The DAF's mission goes beyond providing money for medical needs. “The money has had a huge and helpful effect,” says Moore. “But to me, the most wonderful surprise has been creating this network of volunteers to help people through — people who have had shoulder surgery and can’t shovel their walks or need help cooking or light housekeeping.”
He remembers another military veteran who’d had major surgery for lung cancer and was living in subsidized housing. During the six weeks he was in the hospital, his landlord threatened to evict him because of the messy state of his apartment. “I talked to the landlord and asked. ‘If we make this apartment clean, can he come back when he gets out?’” Moore remembers, and the landlord agreed. Angela Astle of the Athena Project
organized a team of volunteers who spent weekends cleaning over the next several weeks. Moore particularly remembers theater reviewer Beki Pineda scrubbing away at the kitchen floor on her hands and knees.
Then there was wondrous comic actor Shelly Bordas
, who learned she had Stage 4 breast cancer when she was pregnant, and died in 2015 when her son was five years old.
“I will never forget the early days with Shelly,” says Moore. “She had bills, but what she needed was companion care 24 hours a day. Her son was staying with his grandmother, and Medicaid wanted her to go into hospice. But she wanted to stay at home. Family and friends helped, but she needed more, and paid care was costing over $200 a day.”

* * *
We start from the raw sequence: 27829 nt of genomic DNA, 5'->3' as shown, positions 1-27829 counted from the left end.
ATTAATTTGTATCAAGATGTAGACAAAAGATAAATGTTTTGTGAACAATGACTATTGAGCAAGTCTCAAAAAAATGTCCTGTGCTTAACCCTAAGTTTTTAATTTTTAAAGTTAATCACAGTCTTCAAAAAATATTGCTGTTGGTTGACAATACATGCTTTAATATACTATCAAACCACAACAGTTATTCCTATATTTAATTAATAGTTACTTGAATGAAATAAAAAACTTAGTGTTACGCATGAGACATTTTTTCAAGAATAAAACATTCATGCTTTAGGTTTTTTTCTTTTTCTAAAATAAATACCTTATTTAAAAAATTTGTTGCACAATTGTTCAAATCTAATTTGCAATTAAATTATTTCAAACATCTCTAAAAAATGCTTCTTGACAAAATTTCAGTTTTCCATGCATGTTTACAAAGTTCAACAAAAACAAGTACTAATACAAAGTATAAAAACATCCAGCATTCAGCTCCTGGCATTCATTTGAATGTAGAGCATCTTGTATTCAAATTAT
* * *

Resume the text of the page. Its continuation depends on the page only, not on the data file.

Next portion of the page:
The Actors Fund couldn’t cover all the needed care, but, “if our volunteers replaced any one of those shifts, it would save money,” Moore says. “Dozens of people signed up, some for one shift, some for regular shifts.” He remembers that one of these volunteers, Sue Leiser, called him while she was on Bordas’s doorstep, saying, “I don’t think I can do this. I don’t think I have the strength.”
"I said, 'All you have to do is listen to her stories, hold her hand, help her to the bathroom,'" Moore remembers. "Twelve hours later, Sue called in tears and said, ‘This was one of most special experiences of my life.’
"Volunteering is as important for the giver as [for] the receiver, and with DAF, those kinds of things happen all the time," he adds. "People step up over and over again.”
In addition to this, the DAF makes affordable mental health care available, along with free teledoctoring. And Dr. Brian Kelly, DDS, accepts a limited number of emergency cases at his practice each year as an in-kind donation.
Although Moore has been urged several times — and most vehemently during a period when he found himself between jobs and unsure of his future — to accept a salary for his work, he has staunchly refused. “No one, from the actors on stage to the volunteers to the board of directors, has ever done this for any remuneration,” he insists. “This is our act of service to the community.”
He adds that very little of the money the DAF raises goes into administration. “As long as we can hang on to our grassroots and stay all-volunteer, I feel it stays special,” he says.
“We’ve done all of this without a plan. We always depended on the organic nature and goodness of this idea. You want slow and steady growth, and ours has been pretty quick. Every year, more theater companies step up and do fundraisers for us," Moore says. "There are more donations every year from Colorado Gives. We just had to have faith, and people responded."
“The Denver Actors Fund gives you hope,” says Beth Malone. “It’s amazing what one person with a generous heart and energy can accomplish. John got up out of his chair and took action and infused other people with hope. There is reason for hope. We can fix things. We can solve problems. We have to believe that we can. He’s heroic, and he doesn’t want any credit, and he just loves actors.
“I want to sing something for John," she says. "This is a night where we can say, ‘Hey, we see you.’”
Thanks a Million, with Beth Malone, Monday, August 15, Candlelight Dinner Playhouse, 4747 Marketplace Drive, Johnstown. Doors open at 5:30 p.m., and the show begins at 7:45. Tickets are $35-$75.